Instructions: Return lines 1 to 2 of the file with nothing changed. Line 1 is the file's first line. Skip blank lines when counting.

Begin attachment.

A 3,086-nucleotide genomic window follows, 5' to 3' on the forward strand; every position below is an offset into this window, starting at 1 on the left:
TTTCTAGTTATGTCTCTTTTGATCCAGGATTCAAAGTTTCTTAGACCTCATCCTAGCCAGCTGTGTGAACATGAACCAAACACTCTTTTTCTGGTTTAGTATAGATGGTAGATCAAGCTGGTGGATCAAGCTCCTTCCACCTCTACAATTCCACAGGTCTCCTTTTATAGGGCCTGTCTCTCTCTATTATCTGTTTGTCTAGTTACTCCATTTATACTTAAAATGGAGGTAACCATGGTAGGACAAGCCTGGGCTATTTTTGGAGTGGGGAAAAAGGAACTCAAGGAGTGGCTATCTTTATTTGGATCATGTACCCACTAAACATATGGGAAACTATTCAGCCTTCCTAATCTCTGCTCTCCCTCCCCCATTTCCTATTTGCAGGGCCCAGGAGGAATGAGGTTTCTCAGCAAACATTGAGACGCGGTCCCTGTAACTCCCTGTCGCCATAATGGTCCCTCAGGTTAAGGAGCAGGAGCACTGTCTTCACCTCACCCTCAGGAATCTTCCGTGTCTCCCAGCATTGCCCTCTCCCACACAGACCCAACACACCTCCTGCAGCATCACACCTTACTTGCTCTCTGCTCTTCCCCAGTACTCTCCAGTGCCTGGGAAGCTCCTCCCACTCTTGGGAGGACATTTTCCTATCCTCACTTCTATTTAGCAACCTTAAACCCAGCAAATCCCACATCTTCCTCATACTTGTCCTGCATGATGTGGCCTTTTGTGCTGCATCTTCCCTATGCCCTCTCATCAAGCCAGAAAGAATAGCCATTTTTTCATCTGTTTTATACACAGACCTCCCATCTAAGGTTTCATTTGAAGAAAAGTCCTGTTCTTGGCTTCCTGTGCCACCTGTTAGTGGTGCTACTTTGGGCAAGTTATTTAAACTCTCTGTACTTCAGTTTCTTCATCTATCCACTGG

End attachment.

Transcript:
A 3,086-nucleotide genomic window follows, 5' to 3' on the forward strand; every position below is an offset into this window, starting at 1 on the left:
TTTCTAGTTATGTCTCTTTTGATCCAGGATTCAAAGTTTCTTAGACCTCATCCTAGCCAGCTGTGTGAACATGAACCAAACACTCTTTTTCTGGTTTAGTATAGATGGTAGATCAAGCTGGTGGATCAAGCTCCTTCCACCTCTACAATTCCACAGGTCTCCTTTTATAGGGCCTGTCTCTCTCTATTATCTGTTTGTCTAGTTACTCCATTTATACTTAAAATGGAGGTAACCATGGTAGGACAAGCCTGGGCTATTTTTGGAGTGGGGAAAAAGGAACTCAAGGAGTGGCTATCTTTATTTGGATCATGTACCCACTAAACATATGGGAAACTATTCAGCCTTCCTAATCTCTGCTCTCCCTCCCCCATTTCCTATTTGCAGGGCCCAGGAGGAATGAGGTTTCTCAGCAAACATTGAGACGCGGTCCCTGTAACTCCCTGTCGCCATAATGGTCCCTCAGGTTAAGGAGCAGGAGCACTGTCTTCACCTCACCCTCAGGAATCTTCCGTGTCTCCCAGCATTGCCCTCTCCCACACAGACCCAACACACCTCCTGCAGCATCACACCTTACTTGCTCTCTGCTCTTCCCCAGTACTCTCCAGTGCCTGGGAAGCTCCTCCCACTCTTGGGAGGACATTTTCCTATCCTCACTTCTATTTAGCAACCTTAAACCCAGCAAATCCCACATCTTCCTCATACTTGTCCTGCATGATGTGGCCTTTTGTGCTGCATCTTCCCTATGCCCTCTCATCAAGCCAGAAAGAATAGCCATTTTTTCATCTGTTTTATACACAGACCTCCCATCTAAGGTTTCATTTGAAGAAAAGTCCTGTTCTTGGCTTCCTGTGCCACCTGTTAGTGGTGCTACTTTGGGCAAGTTATTTAAACTCTCTGTACTTCAGTTTCTTCATCTATCCACTGG